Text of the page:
WARRENTON — Mayor Henry Balensifer has warned Gov. Kate Brown that he will be forced to declare an emergency and ask for help from the Oregon National Guard or other state resources if the city’s firefighters quit over the governor’s coronavirus vaccine mandate.
Most of the city’s firefighters are unvaccinated and a significant portion have indicated they will not get a COVID-19 vaccine by Brown’s Oct. 18 deadline for health care workers, teachers and other school staff.
In a letter to Brown on Friday, Balensifer asked the governor for an exemption for volunteer firefighters. The mayor explained that the fire department not only protects lives and property from fires, but responds to emergency medical service calls.
“While the delta variant rages on, and hospitals see the worst thus far, there is a demand to act — which you’ve taken,” Balensifer wrote. “However, while this insidious disease creates hospital capacity issues and deaths — far more people in our city, county and state die from strokes, heart attacks and other causes that require fast attention from EMS providers.
“Fast attention we will not be able to provide should this mandate eviscerate our fire department roster.”
Charles Boyle, a spokesman for Brown, told The Astorian in an email that the governor’s goal is to keep schools, businesses and communities open. He said unvaccinated people in the workplace put themselves and everyone around them at risk.
“If critical first responders are quarantined or hospitalized for COVID-19, who will be left to respond to emergencies in rural communities?” he asked.
The Warrenton Fire Department has three paid staff and 20 volunteers. Fire Chief Brian Alsbury said in an interview that the number could drop into the single digits if — as indicated — most of the unvaccinated firefighters refuse a vaccine and a few vaccinated firefighters quit in solidarity.
Firefighters are not easily replaceable. Many months are required to become trained and certified to fight fires and respond to medical emergencies. The field is also experiencing a shortage of volunteers.
“We don’t have 100 people knocking on our door after the 18th trying to sign up and be a volunteer,” Alsbury said. “And even if we did, it would be four to five months before — or even up to a year before — they’re ready to start providing services to members of the community.”
Alsbury and Balensifer doubted any incentives are likely to persuade unvaccinated firefighters to get the vaccine by the deadline.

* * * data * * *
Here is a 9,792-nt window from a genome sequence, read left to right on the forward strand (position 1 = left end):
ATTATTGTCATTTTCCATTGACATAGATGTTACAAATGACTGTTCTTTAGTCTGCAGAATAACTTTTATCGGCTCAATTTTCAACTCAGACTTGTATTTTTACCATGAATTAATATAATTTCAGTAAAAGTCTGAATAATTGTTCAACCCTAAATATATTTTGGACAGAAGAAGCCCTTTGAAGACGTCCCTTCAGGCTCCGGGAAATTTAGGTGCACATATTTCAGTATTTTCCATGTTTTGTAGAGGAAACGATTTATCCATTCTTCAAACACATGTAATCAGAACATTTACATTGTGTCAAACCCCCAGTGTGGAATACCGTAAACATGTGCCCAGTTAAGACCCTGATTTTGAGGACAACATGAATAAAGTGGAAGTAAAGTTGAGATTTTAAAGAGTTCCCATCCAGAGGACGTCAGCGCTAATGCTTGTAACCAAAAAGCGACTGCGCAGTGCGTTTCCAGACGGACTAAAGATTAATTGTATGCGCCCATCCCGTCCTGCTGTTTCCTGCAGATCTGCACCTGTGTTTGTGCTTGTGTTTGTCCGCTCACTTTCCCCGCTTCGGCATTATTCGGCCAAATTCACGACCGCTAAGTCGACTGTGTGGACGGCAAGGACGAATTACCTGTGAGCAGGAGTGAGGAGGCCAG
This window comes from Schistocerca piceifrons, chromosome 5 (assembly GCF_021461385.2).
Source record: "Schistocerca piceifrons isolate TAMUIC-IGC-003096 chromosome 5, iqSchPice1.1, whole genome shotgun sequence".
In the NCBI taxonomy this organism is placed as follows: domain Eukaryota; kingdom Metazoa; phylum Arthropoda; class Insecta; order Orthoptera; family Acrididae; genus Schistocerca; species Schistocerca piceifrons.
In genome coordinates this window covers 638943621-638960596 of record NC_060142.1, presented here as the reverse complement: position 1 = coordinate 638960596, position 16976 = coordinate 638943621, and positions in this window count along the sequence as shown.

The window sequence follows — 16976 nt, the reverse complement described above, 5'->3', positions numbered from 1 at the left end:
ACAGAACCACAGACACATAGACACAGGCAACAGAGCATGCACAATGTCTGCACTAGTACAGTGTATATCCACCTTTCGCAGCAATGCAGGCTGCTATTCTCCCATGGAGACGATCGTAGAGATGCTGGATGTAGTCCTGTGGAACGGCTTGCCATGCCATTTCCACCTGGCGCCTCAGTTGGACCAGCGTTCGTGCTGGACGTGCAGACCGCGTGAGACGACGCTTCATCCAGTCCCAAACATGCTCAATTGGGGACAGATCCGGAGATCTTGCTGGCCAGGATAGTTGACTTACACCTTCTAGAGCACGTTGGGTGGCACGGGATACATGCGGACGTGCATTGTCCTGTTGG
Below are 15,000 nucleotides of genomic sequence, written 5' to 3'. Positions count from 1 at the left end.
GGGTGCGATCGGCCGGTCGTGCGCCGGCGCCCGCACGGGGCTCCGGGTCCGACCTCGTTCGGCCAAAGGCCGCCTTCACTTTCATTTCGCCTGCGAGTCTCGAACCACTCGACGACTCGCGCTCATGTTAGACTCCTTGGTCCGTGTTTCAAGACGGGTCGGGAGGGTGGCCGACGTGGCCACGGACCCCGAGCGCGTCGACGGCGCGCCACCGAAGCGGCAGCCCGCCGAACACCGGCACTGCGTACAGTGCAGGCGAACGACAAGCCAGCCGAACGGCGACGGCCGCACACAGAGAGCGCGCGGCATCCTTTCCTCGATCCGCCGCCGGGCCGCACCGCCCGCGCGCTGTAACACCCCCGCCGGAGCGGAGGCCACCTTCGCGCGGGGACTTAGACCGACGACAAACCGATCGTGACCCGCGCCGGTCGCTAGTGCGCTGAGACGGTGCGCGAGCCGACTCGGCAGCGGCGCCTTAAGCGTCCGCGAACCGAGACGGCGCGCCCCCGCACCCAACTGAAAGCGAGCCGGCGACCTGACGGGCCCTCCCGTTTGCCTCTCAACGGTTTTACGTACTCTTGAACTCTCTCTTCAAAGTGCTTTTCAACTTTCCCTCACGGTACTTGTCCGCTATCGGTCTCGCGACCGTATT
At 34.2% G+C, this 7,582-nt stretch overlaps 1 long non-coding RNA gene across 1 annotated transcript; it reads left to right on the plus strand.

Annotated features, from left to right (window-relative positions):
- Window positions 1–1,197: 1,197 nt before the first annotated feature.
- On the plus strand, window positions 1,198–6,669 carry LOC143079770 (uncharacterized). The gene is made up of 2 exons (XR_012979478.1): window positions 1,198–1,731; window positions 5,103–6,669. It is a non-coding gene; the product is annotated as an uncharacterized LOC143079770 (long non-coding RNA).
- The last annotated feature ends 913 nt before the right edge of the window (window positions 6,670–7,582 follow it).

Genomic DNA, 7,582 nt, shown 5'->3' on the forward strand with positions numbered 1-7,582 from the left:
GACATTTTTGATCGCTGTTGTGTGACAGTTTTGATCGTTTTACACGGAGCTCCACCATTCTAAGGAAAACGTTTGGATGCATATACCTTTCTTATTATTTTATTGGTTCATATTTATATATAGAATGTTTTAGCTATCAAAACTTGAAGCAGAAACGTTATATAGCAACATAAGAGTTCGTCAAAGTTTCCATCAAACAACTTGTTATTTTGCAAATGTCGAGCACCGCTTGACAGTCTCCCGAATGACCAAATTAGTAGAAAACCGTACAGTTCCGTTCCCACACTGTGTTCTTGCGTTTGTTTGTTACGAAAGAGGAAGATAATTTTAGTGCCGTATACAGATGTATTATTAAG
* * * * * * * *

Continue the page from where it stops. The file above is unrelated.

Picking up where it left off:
“Make no mistake,” Balensifer said, “if those numbers come true, if everybody follows through with their word … that’s gonna be a rude awakening for everybody.”
He said people in Warrenton with serious medical conditions who find themselves needing to dial 911 “may be at significant risk of dying because there may not be somebody able to respond in time … It’s that big of a deal.”
Alsbury worries that if what may happen in Warrenton happens in other regional fire departments, it will disrupt the mutual aid system. He may have a harder time, he said, both receiving help from other fire districts and sending firefighters elsewhere because he will feel the need to focus on his area — “not saying that we won’t, it’s just a bummer that we’re in that position.”
Both Balensifer and Alsbury said they are vaccinated against COVID-19. The fire chief was eager to get the vaccine.
“I thought to myself, ‘There’s no question I’m going to get the vaccine, not only for myself personally and my family, but also as the department head and a leader,’” he recalled. “If the leader and the department head is not taking a vaccine, how are you going to expect anyone else to do it?”
He believes Brown issued the vaccine mandate “for the betterment of Oregon and keeping everyone healthy.” But he feels that, where volunteer firefighters are concerned, the consequences were not fully considered.
“We have a lot to do every day,” Alsbury said, “and this is going to make it even harder.”